Jump to content

JRP

Validated Members
  • Content Count

    468
  • Joined

  • Last visited

About JRP

  • Rank
    Senior Member
  • Birthday 06/16/1948

Optional Fields

  • SKP#
    89477
  • Lifetime Member
    Yes

Profile Information

  • Gender
    Male
  • Location
    SD, CO, NM

Recent Profile Visitors

15,786 profile views
  1. JRP

    Estes Park

    My recollection from years of living in Colorado was that there is not a lot of difference between those sections of 34 vs 36. Both gain 2000 ft elevation and both have lots of twisty turns. I recalled 34 being a bit more twisty than 36. But 36 has a bit more uphill since it goes up to 8000 ft before dropping into Estes Park. As for 7, its at a higher elevation, 8500-9000 ft and more exposed to high winds. This winter Colorado had 3 times its usual snow fall. Right now the roadway on 7 is clear but there is still 2 ft of snow along the shoulders, and its not unusual to get a May snow storm on that route. Keep an eye on the weather forecast. Going on 36 south would be a good alternate if the weather turns bad.
  2. Buying an insurance policy to cover the risk of loss of a $250,000 house or $250,000 motorhome or a $500,000 liability law suit, is a whole different animal than paying over $1000 a year for an extended RV equipment warranty/policy where the typical claim is a $1000 replacement item. The amount you risk losing vs the amount of premium cost to insure that loss is an easy calculation. The cost benefit of risk analysis varies depending on your financial resources. Many folks don't even carry collision/comprehensive insurance on vehicles once their value drops below $xyz. I don't mind paying $500 a year to insure a $50,000 car, but I refuse to pay that same $500 a year to insure a $10,000 car. etc
  3. This question is a frequent hot topic on RV forums. The majority of folks think they are a waste of money that only benefit the folks selling them. But some claim they sleep better at night by paying someone a $1000 a year in hopes that enough of their motorhome will break that year to come out ahead. Unless you think you're going to be the 1 in 10 million who has an engine or tranny blow up, its hard to justify the cost based on any logic. But if your finances & willpower are such that you'd rather pay $1000 up front instead of saving up until you actually have something break then go for it. I haven't spent enough on broken stuff on my motorhome in the 15 yrs I've owned it from brand new to now, to pay for what they wanted for one 3 yr extended service plan. So I have an extra $15,000 in my savings account to spend on repairs when something does blow up.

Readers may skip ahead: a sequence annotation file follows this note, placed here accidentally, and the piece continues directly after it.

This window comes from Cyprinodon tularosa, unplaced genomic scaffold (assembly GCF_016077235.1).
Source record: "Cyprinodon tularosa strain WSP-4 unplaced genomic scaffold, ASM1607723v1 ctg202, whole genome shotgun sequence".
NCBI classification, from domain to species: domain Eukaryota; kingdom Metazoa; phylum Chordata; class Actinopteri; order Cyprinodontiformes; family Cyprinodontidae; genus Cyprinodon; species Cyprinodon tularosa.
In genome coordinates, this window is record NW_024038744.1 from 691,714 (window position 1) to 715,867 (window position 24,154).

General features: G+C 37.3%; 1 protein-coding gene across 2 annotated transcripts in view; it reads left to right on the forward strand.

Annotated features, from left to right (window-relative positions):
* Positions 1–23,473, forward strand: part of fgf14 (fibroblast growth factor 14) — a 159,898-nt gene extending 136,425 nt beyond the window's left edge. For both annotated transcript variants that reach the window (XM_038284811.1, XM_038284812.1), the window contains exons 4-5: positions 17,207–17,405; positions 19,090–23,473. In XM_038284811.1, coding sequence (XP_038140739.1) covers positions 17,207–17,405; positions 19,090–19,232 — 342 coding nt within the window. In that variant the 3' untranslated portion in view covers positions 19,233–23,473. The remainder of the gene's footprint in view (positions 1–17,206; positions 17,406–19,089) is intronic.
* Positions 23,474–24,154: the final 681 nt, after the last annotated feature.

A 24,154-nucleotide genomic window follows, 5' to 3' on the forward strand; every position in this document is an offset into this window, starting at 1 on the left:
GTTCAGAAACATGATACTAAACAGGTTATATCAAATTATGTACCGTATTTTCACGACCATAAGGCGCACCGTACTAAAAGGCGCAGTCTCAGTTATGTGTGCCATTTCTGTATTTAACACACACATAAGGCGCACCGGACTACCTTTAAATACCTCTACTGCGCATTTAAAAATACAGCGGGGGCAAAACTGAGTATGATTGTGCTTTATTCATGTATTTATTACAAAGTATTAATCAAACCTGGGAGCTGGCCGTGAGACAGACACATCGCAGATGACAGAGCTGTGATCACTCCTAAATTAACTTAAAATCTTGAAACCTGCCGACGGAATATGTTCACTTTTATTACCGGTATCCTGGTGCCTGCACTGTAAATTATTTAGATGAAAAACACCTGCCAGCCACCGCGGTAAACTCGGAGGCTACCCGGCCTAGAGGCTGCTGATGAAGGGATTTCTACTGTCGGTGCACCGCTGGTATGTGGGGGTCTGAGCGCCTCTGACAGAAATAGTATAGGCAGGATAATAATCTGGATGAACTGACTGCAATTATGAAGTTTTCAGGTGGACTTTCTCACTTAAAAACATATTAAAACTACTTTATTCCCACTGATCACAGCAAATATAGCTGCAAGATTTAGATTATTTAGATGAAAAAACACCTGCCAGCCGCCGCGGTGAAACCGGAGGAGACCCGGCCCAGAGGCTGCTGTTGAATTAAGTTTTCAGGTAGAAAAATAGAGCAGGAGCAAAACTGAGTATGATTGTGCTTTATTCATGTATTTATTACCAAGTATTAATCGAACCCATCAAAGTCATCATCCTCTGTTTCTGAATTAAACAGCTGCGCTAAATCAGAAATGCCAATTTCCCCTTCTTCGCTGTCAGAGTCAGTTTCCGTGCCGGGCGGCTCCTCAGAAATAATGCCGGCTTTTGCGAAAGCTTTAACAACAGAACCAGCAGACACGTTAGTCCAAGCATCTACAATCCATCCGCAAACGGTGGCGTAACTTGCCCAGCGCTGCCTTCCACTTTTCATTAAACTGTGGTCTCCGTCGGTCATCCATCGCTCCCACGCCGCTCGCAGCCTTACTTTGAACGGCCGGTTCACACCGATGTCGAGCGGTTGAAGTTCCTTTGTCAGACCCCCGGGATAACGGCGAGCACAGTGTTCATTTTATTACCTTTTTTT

4. JRP

    Co-op questions

    New Mexico, like many states has multiple definitions for "resident" status depending on the specific state law and department involved. If you're applying for state benefits or in-state tuition then its 12 months. But if its the state personal income tax as a resident, then its when you physically spend 185 days or more within the state if your domicile was elsewhere, or immediately when you moved into the state with the intention of making it your home. Its not unusual for there to be some variation in when you become a resident, most states allow for several different circumstances. 1) you moved here with the clear intention of staying and working fulltime in the state, so you become a resident immediately 2) you have a permanent home elsewhere and only moved here temporarily, so you will be considered a non-resident for tax purposes, until your stay exceeds 185 days. 3) you have no permanent home, but have an established domicile elsewhere and moved here temporarily, but have now stayed 185 days or more. Fulltime RV'ers usually fall into gray areas that the laws don't always exactly fit, but the generally accepted rule is, don't spend more than 6 months within any one state if you want to avoid residency & tax disputes. Some states are very aggressive in forcing compliance and would use the tactics you describe. However, NM and TX are not one of those and are somewhat flexible. Sometimes it also depends on your visibility & exposure to law enforcement. If you're out in the boonies and don't come in contact with the authorities, you can get away with more. If you park in the middle of town, raise hell, drive drunk, participate in public protests, etc, then you're more likely to be held to the letter of the law. As for the NM MVD policy on when your vehicles need to be registered, thats spelled out clearly, within 60 days of becoming a resident of the state. (when do you become a resident -- see above) https://www.mvdexpress.com/new-resident-registration/